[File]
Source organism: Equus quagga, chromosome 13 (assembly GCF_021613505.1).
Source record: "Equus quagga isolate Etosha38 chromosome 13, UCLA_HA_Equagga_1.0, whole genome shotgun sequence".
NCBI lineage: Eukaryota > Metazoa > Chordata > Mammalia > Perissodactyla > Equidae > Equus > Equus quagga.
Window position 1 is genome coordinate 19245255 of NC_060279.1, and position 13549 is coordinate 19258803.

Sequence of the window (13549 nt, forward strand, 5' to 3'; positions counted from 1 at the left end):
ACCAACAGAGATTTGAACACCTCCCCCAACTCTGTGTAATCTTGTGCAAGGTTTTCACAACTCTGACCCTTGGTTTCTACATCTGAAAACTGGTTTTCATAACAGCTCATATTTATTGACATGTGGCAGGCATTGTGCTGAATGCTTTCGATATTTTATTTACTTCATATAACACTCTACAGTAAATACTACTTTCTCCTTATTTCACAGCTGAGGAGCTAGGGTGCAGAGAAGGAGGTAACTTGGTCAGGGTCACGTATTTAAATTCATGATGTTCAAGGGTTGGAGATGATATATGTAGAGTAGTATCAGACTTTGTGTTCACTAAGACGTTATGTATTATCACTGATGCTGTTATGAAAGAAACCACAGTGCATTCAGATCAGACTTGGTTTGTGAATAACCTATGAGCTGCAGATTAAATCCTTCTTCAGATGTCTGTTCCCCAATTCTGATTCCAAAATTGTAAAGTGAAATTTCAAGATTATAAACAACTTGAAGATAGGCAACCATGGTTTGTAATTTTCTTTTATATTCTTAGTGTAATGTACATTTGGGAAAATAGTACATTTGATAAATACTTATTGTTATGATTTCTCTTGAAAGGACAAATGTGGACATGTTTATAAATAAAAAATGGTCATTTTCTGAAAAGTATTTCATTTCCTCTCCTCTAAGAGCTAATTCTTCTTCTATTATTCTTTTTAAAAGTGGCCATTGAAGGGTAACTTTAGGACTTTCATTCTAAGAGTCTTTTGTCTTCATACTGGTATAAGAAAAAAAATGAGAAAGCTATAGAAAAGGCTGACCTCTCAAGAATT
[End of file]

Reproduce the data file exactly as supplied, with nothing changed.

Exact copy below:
Source organism: Equus quagga, chromosome 13 (assembly GCF_021613505.1).
Source record: "Equus quagga isolate Etosha38 chromosome 13, UCLA_HA_Equagga_1.0, whole genome shotgun sequence".
NCBI lineage: Eukaryota > Metazoa > Chordata > Mammalia > Perissodactyla > Equidae > Equus > Equus quagga.
Window position 1 is genome coordinate 19245255 of NC_060279.1, and position 13549 is coordinate 19258803.

Sequence of the window (13549 nt, forward strand, 5' to 3'; positions counted from 1 at the left end):
ACCAACAGAGATTTGAACACCTCCCCCAACTCTGTGTAATCTTGTGCAAGGTTTTCACAACTCTGACCCTTGGTTTCTACATCTGAAAACTGGTTTTCATAACAGCTCATATTTATTGACATGTGGCAGGCATTGTGCTGAATGCTTTCGATATTTTATTTACTTCATATAACACTCTACAGTAAATACTACTTTCTCCTTATTTCACAGCTGAGGAGCTAGGGTGCAGAGAAGGAGGTAACTTGGTCAGGGTCACGTATTTAAATTCATGATGTTCAAGGGTTGGAGATGATATATGTAGAGTAGTATCAGACTTTGTGTTCACTAAGACGTTATGTATTATCACTGATGCTGTTATGAAAGAAACCACAGTGCATTCAGATCAGACTTGGTTTGTGAATAACCTATGAGCTGCAGATTAAATCCTTCTTCAGATGTCTGTTCCCCAATTCTGATTCCAAAATTGTAAAGTGAAATTTCAAGATTATAAACAACTTGAAGATAGGCAACCATGGTTTGTAATTTTCTTTTATATTCTTAGTGTAATGTACATTTGGGAAAATAGTACATTTGATAAATACTTATTGTTATGATTTCTCTTGAAAGGACAAATGTGGACATGTTTATAAATAAAAAATGGTCATTTTCTGAAAAGTATTTCATTTCCTCTCCTCTAAGAGCTAATTCTTCTTCTATTATTCTTTTTAAAAGTGGCCATTGAAGGGTAACTTTAGGACTTTCATTCTAAGAGTCTTTTGTCTTCATACTGGTATAAGAAAAAAAATGAGAAAGCTATAGAAAAGGCTGACCTCTCAAGAATT